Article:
Silicon Valley techies – along with pretty much all Californians – are abuzz with news of the latest venture from entrepreneur Elon Musk: a super-high-speed train called the Hyperloop that is capable of jetting passengers between Los Angeles and San Francisco in a mere 30 minutes.
Musk, the dynamo who co-founded PayPal and how heads up Tesla Motors, this week unveiled plans for the proposed transit system, which will whisk passengers through a tubular system at speeds up to 700 miles per hour – faster than most commercial airliners and slightly less than the speed of sound.
At a conference earlier this year, Musk described the Hyperloop as “a cross between a Concorde, a railgun and an air hockey table.” But it will be a while (if ever) before travelers can hop aboard the Hyperloop. Musk estimated he could build a prototype in about three to four years, but some transportation experts doubt the project will ever be realized.
In the meantime, here’s a quick look at the current available routes between the City by the Bay and the City of Angels. Of course, none of them can hold a candle next to the Hyperloop’s supposed 30 minute commute, but until Musk’s vision becomes a reality, it’s nice to know we’ve got options:
By Train: Until the Hyperloop makes its debut, Amtrak’s Coast Starlight is the way to go via rail from San Francisco to Los Angeles. Trips run from about nine hours, with several stations in San Francisco, including the Ferry Building and the Financial District, and cost from about $59 per person. But most trips require at least one stop and/or transfer.
By Car: If you have some time and a set of wheels on your hands, the approximately 381 miles separating these two cities can make for one of the most spectacular road trips in the country – especially if you take U.S. Highway 1, also known as the famous Pacific Coast Highway, or the slightly speedier but still scenic Highway 101. And assuming L.A. is your final destination, you’ll likely need a set of wheels anyway. (If, however, you don’t own a car, frequent ads are posted to Craigslist Rideshare by motorists in need of passengers; the cost is usually the price of gas – around $30 or so – and while 99.9 percent of the time everything turns out fine, there’s always the risk of encountering a weirdo, so be safe.)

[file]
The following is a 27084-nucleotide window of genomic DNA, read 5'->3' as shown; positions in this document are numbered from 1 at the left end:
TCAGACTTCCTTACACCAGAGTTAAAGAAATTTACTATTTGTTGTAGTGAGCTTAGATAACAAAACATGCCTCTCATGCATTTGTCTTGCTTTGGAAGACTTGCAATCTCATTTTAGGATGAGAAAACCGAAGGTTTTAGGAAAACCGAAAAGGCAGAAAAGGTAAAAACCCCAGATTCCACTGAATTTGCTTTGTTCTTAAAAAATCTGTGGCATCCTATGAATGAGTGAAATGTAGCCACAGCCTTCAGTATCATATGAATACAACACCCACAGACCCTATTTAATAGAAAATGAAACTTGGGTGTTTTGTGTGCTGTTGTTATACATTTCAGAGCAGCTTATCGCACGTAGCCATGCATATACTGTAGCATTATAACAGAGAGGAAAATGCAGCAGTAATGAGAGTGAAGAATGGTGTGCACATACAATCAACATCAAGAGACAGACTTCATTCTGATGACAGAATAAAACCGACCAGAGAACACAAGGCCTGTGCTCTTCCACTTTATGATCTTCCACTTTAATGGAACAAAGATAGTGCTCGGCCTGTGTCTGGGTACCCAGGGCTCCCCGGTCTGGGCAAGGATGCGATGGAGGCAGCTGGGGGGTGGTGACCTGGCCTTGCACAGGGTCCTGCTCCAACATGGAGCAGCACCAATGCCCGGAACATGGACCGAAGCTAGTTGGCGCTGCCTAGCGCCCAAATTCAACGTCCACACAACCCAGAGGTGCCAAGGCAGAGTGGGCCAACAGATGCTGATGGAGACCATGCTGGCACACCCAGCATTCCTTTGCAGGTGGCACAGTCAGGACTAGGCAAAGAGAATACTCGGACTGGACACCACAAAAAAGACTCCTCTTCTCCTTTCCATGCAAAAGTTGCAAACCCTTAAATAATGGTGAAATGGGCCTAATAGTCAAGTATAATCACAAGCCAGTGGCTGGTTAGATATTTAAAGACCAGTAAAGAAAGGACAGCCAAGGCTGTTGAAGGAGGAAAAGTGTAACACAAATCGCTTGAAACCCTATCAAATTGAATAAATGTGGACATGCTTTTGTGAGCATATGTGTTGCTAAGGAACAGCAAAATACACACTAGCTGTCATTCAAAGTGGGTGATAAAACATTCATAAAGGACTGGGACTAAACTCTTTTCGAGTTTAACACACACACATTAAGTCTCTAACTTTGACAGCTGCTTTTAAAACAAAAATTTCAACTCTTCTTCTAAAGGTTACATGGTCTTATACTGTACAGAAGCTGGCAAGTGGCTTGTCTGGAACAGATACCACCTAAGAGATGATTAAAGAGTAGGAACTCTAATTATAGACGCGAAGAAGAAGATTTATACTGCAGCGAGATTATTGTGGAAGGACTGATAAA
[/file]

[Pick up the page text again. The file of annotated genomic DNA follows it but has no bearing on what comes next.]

By Bus: Megabus, the budget bus service whose fares start at just $1 and increase as travel dates get closer, runs service between the two cities, starting at a reasonable $37 for one-way adult fare for dates I checked two weeks out. Plus, the company just added Burbank as another city that will serve the Bay Area. Bonus: There’s free Wi-fi.
By Plane: As someone who’s traveled between San Francisco and Los Angeles several times, I still vote for flying every time. Why? It’s affordable, it’s quick, and you can snag occasionally a rate low enough – my record is $120, and that’s over a weekend, with mid-day connection times – that warrants a trip just for the heck of it. Plus, as both cities are serviced by several airports – Oakland and San Jose in the Bay Area, Long Beach and Burbank in Los Angeles – you have more options for schedules and fares. My favorites for this route are Virgin America and JetBlue, which run great deals and have several flights each day.